CS5314: Concepts of Programming Languages
Assignment I: Static Type Checking in Prolog
2/22/16 New Due Dates and Assignment Specification:
Stage 1 due: Feb 26, 2016 at 11:59pm
Final due date for entire project: Stages 1+ 2 due: March 2, 2016 at 11:59pm
Stage 3 can be turned in for extra credit
Note: Stay tuned as to whether or not final project contains string type
There is an interesting article by David Warren on
compiling with Prolog (i.e., David H.D. Warren, Logic Programming and
Compiler Writing, Software Practice and Experience, vol 10, pp
97-125, available online from class lecture page through a VT Web connection)
that shows examples of compiling arithmetic expressions by parsing
them into syntax trees (represented as Prolog
terms) and then translating those trees into a pseudo-assembly code.
A word of caution: the published Warren article
has many typos, despite the fact that it is an important paper,
showing the flexibility of Prolog in protoyping.
this errata sheet as you read the paper to avoid confusion.
This assignment involves parsing and type checking programs in a small,
simple expression language with explicitly declared types.
Your parser will build an abstract syntax tree for the input, and
will type check all the program's expressions in that tree.
For this purpose, an assignment statement
will be considered a binary expression and an if statement will be well
typed if each of its constituent statements are well-typed and its
logical expression is well-typed. Because we are
emphasizing type checking in this assignment, our language only contains
assignments and if statements.
The assignment will be staged to require
type checking of increasingly larger subsets of the simple language
that is defined by
this grammar, revised on 2/17/2016.
All operations involving variables (e.g., assignment, addition, subtraction,
concatenation) are only legal if the types are compliant and consistent with the
types expected by the operation. The language does allow some type
coercion; that is, one can assign an integer constant to a variable
declared of type double with the appropriate type conversion
Stage 1 of the assignment will involve both
assignment and if statements restricted only to involve scalar
variables and constants. Stage 2 will involve scalar variables,
constants and structs containing only scalar variables. There will be
some new assignments possible such as A = B, where A and B are
structs. The semantics of this copy statement are that if A and B are
structs of the same type (i.e., with same named fields in same order),
then the value of each field f of B is copied into the f field of A,
assuming that the type of field f of B is type compatible with the type
of field f of A. Stage 3 will further
expand the assignment by the addition of arrays and array elements.
To sum up, you will be doing the following in each stage (over different kinds
of variables in the expressions):
- building a predictive parser in Prolog, patterned after the
one in the Warren paper, for a simple programming language involving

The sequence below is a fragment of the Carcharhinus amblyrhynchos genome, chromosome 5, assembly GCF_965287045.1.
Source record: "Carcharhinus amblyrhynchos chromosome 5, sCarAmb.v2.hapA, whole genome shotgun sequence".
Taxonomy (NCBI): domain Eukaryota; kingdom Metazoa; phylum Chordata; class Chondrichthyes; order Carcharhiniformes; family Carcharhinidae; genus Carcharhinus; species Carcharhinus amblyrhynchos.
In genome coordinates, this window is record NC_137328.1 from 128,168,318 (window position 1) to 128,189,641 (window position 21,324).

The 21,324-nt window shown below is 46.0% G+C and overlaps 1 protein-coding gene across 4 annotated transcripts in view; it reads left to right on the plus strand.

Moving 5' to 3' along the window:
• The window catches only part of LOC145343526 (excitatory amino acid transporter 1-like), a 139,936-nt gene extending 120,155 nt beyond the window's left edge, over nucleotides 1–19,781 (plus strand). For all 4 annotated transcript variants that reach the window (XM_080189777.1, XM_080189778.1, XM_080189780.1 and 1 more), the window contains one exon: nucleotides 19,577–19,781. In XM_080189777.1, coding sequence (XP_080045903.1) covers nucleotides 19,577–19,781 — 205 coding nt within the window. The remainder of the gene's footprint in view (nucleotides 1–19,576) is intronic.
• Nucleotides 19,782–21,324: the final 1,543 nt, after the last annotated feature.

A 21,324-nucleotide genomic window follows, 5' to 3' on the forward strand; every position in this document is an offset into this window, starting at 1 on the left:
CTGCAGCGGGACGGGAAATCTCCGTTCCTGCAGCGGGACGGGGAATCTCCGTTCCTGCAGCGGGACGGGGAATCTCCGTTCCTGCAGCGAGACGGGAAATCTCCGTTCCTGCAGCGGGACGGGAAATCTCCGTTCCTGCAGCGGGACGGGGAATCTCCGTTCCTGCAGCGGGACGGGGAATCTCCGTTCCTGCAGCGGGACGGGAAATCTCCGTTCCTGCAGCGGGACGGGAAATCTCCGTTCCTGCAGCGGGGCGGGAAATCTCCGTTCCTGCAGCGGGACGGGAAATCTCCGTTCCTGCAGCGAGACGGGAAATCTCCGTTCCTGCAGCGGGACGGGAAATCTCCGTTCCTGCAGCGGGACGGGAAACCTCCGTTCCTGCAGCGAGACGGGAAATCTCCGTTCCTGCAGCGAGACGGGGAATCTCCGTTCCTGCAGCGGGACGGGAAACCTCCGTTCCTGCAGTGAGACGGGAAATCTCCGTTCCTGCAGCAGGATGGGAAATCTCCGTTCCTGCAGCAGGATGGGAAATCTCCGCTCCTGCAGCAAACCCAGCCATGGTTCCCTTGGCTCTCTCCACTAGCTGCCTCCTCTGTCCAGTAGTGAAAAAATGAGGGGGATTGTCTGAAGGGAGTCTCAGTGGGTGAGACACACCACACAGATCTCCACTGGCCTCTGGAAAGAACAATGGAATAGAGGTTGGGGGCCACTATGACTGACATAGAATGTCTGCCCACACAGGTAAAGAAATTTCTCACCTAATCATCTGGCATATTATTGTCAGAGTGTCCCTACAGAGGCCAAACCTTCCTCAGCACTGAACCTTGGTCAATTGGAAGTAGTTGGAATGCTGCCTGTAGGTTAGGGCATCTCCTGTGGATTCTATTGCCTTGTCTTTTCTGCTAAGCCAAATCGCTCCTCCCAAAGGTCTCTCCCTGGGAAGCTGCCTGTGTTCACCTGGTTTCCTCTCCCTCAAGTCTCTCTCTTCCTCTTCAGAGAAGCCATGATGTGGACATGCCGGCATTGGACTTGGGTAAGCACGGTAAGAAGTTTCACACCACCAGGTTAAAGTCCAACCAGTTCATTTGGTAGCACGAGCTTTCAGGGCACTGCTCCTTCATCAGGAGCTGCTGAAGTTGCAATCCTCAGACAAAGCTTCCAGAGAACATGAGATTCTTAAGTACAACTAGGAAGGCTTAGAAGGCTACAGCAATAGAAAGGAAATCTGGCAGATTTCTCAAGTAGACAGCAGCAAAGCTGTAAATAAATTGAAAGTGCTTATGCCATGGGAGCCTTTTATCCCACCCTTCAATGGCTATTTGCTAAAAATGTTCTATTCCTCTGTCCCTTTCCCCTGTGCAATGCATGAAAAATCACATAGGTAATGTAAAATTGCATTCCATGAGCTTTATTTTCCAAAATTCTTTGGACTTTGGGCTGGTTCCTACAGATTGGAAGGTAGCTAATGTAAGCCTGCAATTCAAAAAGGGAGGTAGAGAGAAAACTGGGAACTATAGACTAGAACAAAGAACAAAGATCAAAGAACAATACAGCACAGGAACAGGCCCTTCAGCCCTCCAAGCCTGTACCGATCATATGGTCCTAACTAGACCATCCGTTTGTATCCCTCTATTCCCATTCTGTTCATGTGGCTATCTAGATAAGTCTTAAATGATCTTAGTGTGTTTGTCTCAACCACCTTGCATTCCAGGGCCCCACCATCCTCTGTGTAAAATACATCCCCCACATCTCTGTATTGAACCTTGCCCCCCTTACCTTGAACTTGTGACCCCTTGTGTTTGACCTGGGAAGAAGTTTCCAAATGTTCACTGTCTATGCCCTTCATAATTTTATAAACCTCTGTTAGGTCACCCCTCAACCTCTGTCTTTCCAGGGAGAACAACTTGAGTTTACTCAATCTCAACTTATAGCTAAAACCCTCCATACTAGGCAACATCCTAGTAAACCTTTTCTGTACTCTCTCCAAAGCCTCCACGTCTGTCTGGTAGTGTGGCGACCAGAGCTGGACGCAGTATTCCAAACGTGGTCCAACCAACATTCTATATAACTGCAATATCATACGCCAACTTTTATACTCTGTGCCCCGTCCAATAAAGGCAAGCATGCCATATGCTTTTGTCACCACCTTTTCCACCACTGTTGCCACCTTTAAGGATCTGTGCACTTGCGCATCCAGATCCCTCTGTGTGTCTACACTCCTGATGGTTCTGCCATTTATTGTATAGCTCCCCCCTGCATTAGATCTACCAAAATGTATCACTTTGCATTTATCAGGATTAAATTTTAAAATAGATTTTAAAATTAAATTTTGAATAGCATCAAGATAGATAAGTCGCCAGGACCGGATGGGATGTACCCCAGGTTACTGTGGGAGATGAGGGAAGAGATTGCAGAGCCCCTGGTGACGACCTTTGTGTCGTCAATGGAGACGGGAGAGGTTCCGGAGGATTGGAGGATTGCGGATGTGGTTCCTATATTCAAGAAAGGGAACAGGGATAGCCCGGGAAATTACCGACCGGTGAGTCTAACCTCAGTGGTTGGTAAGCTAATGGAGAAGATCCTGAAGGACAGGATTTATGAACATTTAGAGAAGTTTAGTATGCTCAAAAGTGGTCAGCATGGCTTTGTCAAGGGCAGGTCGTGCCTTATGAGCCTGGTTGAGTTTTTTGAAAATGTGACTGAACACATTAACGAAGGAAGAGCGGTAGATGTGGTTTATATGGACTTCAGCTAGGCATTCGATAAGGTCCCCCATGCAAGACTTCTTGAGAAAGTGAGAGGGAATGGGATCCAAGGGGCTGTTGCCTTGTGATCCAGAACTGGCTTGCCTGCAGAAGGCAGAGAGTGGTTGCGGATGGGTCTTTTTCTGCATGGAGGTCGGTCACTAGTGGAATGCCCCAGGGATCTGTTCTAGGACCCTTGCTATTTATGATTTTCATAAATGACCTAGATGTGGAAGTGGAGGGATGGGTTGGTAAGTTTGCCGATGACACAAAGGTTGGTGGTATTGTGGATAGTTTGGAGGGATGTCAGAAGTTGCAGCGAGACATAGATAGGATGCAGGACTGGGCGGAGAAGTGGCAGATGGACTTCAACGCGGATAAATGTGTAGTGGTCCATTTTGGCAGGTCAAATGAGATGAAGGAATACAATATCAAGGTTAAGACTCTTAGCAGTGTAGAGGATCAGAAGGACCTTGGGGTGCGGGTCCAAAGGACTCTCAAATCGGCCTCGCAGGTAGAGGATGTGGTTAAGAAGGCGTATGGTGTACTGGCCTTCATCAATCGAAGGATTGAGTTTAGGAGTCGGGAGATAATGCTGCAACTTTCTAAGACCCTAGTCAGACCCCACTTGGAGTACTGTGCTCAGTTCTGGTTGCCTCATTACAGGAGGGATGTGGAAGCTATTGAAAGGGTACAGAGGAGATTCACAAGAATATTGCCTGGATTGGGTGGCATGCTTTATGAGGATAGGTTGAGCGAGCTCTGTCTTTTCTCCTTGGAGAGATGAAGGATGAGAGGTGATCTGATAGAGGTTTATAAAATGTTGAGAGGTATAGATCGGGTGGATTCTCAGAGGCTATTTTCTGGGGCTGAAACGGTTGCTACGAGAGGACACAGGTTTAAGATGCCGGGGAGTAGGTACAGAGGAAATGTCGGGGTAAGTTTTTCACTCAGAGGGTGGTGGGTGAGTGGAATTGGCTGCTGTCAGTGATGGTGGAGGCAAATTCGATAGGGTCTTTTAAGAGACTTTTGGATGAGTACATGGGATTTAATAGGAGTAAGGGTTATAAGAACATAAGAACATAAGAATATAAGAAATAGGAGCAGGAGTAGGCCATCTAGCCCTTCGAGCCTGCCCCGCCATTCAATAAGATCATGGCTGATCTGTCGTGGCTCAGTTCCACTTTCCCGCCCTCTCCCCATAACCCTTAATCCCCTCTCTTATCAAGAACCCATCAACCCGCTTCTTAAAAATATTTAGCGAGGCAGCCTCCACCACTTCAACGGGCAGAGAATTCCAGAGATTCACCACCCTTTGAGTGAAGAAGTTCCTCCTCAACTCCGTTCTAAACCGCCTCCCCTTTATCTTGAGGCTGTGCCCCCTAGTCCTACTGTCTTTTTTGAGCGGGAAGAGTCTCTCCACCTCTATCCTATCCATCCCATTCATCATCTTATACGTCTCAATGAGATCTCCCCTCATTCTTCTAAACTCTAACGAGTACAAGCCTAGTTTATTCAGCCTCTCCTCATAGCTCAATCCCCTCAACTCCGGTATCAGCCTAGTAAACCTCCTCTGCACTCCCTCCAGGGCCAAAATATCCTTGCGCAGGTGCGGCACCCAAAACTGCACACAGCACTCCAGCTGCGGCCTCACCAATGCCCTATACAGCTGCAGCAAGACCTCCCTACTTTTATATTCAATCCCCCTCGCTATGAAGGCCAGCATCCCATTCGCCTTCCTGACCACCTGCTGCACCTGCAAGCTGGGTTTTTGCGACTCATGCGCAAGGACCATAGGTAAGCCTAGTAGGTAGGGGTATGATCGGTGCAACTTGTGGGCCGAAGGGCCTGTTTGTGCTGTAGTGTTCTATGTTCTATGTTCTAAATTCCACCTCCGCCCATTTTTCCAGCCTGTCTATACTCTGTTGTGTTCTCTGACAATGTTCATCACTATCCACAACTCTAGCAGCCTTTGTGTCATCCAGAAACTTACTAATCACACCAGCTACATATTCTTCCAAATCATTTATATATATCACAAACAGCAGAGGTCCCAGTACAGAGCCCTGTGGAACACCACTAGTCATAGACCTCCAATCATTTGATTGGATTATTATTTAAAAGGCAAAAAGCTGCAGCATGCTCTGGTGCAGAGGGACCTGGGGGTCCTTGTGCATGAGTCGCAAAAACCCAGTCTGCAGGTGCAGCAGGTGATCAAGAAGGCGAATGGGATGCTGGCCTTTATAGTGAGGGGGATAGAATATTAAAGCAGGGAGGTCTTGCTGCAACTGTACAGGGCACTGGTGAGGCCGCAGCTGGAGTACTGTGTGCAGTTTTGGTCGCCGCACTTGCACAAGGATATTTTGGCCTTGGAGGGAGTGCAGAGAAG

assignments and if statements, and simple expressions built from
scalar variables and constants (in Stage 1), and then including
aggregate variables, namely, structs (in Stage 2) and arrays (in Stage
- type checking programs in this simple statically typed language and
issuing a message that declares a program to be well-typed or, if the program is not
well-typed, issuing error messages that delineate those program
statements (or expressions) that cause type errors.
- Your required documentation will be comments in the Prolog rules
in your typechecker about which grammar rule they are parsing OR which grammar
construct they are type checking. These comments should come at the top
of the set of related Prolog clauses. Please consult
Dr. Edwards' notes on commenting in Prolog for hints on good usage.
- Write code for a Warren-style Prolog parser and type checker for programs
written in our assignment language described by the grammar above.
- The first step in the assignment will be to follow
these instructions as to how to
change the tokenizing programs given to you to recognize the
terminals and statements in our assignment language. Use the parser in the
Warran paper as a guide.
- To write your typechecker so that it can be graded (in part) by WEB-CAT,
we need to have all students use the same standard top-level Prolog predicate and
the same output format. Please consult
these instructions to make your Prolog program conformant and WEB-CAT
- There are many ways to decompose this assignment into separate
tasks each with a set of Prolog rules. Think about the overall
organization of the type checking algorithm you will use BEFORE
starting to code the Prolog and feel free to reuse parts of the Warren
parser which will be provided.
WARNING: you can spend lots of time on
fancy type error checking -- DON'T. Get the main functionality of the
assignment working with simple error checking before getting 'fancy'.
Do not worry about your compiler being invertible! You can use
Hint the simplest way to do the assignment
is to build the program parse tree and then traverse it checking the types.
- The provided Prolog files (i.e., tokenizing, symbol table lookup, copy of the
Warren parser) will be posted on piazza by Hasan soon as will
initial test data.
- Grading Points will be earned by your code and its documentation,
with emphasis on code functionality. All submissions
at each stage will be tested on a set of common test data given to you, as well as
additional test data added for grading.
The correctness of your parse tree and your type checking will count for the
final grade on the project. Partial credit can be earned by a correct
solution for each stage of the of the assignment.
Last edited at 9:23pm by BGR on February 22, 2016